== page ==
'No time to re-do charter decree'
CDA chairman Noranit says rewriting qualification requirements would take too long; doubts growing over process
Those seeking broader participation in the writing of the country's new constitution had their hopes dashed yesterday in spite of vocal opposition from members of the Constitution Drafting Assembly (CDA).
Chairperson Noranit Setabutr convinced a majority of the CDA's 100 members there was no time to rewrite qualification requirements for the core charter writers as laid down in a Royal decree.
He said the six-month timeframe set down by the junta for producing a new charter meant there was no time to amend the decree, which would require Cabinet approval and His Majesty the King's signature.
Some CDA members protested that the decision to leave the qualifications unchanged was decided by consensus and not a vote.
"I don't think this issue should be over," Vichian Amnajvoraprasert said at 3.15pm, nearly two hours after the debate. His remark was met with indifference from most assembly members.
Earlier, a few members opposed to the Cabinet-approved Royal decree as stipulated by the junta's 2006 Interim Constitution aired their disapproval to no avail.
The Royal decree requires the members of the Constitution Drafting Committee to be selected by the CDA to hold either an education qualification equivalent to professor or have held a position of director-general or be former senators or members of Parliament.
Eight charter writers to be selected from the country's four regions are exempt from this prerequisite.
The Council for National Security will appoint 10 other charter drafters.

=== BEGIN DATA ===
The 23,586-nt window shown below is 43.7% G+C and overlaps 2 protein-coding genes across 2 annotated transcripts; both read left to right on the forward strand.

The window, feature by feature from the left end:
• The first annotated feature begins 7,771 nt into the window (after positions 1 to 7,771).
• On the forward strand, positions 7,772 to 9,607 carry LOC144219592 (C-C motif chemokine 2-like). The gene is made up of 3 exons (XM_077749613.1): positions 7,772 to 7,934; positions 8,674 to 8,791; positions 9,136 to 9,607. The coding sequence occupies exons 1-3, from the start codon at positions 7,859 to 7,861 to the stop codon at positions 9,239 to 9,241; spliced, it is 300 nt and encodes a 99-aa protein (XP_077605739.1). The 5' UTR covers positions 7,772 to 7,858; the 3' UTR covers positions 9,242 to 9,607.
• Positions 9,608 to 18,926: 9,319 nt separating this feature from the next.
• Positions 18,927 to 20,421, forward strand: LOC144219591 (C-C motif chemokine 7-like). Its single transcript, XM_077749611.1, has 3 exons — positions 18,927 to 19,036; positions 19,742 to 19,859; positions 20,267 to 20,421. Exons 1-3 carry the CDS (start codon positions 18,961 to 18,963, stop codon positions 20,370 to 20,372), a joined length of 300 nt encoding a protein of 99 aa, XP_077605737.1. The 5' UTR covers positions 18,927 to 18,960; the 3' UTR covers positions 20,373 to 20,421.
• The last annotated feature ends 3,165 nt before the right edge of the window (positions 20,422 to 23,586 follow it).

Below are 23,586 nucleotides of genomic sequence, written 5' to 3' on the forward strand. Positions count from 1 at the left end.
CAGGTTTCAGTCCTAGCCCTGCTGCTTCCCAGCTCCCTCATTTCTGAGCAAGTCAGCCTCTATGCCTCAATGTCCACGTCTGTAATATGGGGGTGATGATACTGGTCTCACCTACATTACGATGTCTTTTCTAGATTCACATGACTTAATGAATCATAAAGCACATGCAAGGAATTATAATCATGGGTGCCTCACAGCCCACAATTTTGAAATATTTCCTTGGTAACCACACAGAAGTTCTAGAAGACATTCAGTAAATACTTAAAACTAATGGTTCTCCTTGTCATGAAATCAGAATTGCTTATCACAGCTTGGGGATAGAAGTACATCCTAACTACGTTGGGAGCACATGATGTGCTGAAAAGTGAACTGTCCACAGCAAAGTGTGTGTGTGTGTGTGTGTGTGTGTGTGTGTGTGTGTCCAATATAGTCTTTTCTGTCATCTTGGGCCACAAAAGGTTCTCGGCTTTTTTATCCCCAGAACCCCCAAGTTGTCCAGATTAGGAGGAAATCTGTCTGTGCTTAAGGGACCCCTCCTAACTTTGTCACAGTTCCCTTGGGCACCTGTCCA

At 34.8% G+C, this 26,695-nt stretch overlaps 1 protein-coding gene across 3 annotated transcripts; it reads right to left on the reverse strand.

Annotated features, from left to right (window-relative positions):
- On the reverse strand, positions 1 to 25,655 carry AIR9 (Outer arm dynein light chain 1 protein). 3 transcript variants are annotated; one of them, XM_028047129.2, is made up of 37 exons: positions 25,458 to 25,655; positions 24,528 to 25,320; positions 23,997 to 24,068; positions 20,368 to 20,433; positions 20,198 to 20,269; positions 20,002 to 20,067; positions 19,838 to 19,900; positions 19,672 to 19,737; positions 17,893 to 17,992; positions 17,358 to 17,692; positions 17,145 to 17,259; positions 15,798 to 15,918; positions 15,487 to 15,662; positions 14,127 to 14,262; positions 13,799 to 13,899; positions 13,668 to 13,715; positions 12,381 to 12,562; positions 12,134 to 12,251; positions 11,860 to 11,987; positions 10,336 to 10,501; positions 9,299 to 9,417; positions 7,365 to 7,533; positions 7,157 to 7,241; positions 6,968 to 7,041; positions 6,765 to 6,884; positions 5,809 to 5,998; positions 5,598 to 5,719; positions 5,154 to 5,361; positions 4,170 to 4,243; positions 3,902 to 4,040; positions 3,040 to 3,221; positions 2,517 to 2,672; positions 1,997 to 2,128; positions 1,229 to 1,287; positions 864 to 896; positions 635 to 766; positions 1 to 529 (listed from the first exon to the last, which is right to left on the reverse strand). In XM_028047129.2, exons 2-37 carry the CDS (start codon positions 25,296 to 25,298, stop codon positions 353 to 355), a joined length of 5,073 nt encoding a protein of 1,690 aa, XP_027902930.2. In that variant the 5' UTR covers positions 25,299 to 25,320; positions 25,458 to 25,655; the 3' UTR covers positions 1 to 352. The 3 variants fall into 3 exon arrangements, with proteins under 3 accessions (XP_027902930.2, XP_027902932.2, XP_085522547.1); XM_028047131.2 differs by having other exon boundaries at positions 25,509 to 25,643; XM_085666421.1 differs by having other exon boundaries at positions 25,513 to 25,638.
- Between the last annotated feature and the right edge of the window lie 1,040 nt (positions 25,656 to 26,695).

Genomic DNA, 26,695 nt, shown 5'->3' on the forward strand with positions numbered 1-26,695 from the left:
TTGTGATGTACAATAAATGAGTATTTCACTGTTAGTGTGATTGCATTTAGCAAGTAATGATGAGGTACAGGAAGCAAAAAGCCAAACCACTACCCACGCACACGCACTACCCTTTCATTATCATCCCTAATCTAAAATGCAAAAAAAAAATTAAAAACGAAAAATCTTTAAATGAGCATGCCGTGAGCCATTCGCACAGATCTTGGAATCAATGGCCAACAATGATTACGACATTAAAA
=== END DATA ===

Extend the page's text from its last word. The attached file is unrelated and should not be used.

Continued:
Critics say the rules exclude most people from the drafting process and may allow the junta to influence the final draft of the charter.
"I oppose the Royal decree but the government has been very stubborn. The passing of the Royal decree by the executive branch to control a legislative-branch decision [on what the minimum qualifications of charter writers should be] is unheard of," said Karun Sai-ngam, a CDA member and former senator.
"The CDA is neglecting an important matter and in the future people will say, 'Look what the CDA did. It merely closed its eyes and ears [and didn't oppose it]'."
Karun said at very least the regional quota of charter writers should be increased from two people per region to three, four or even five.
Other CDA members said they opposed the qualification restrictions but thought it was too late if the drafting deadline was to be met.
One member told the CDA session that television news had reported at lunchtime that "hand-picked" National Legislative Assembly president Meechai Ruchuphan had insisted there would be no change to the rules.
"But what does Meechai have to do with our task?" CDA member Prof Somkit Lertpaithoon was heard complaining.
Former senator Chirmsak Pinthong suggested that changes could be made within a week, but Noranit did not pursue the point.
Chirmsak warned that acceptance would turn the CDA into a "decorative-plant assembly" and risk intensifying public opposition to the drafting process.
Others including Sawaek Chinkool accepted the matter was fait accompli.
"That's what they told us [to do]. We have been raped and we must accept it."
Yesterday's informal session agreed to decide the member-ship of about a dozen committees that will assist the drafting process.
It was agreed in principle committees such at those responsible for soliciting public participation and opinion will be set up.
But the session heard concerns the public may be either dissatisfied with the constitution or manipulated by those opposing the junta into rejecting the charter in a referendum scheduled for later this year. This could create a political crisis.
"If we don't do it well the chance of it being rejected in a referendum is 90 per cent," warned Sriracha Charoenpanich.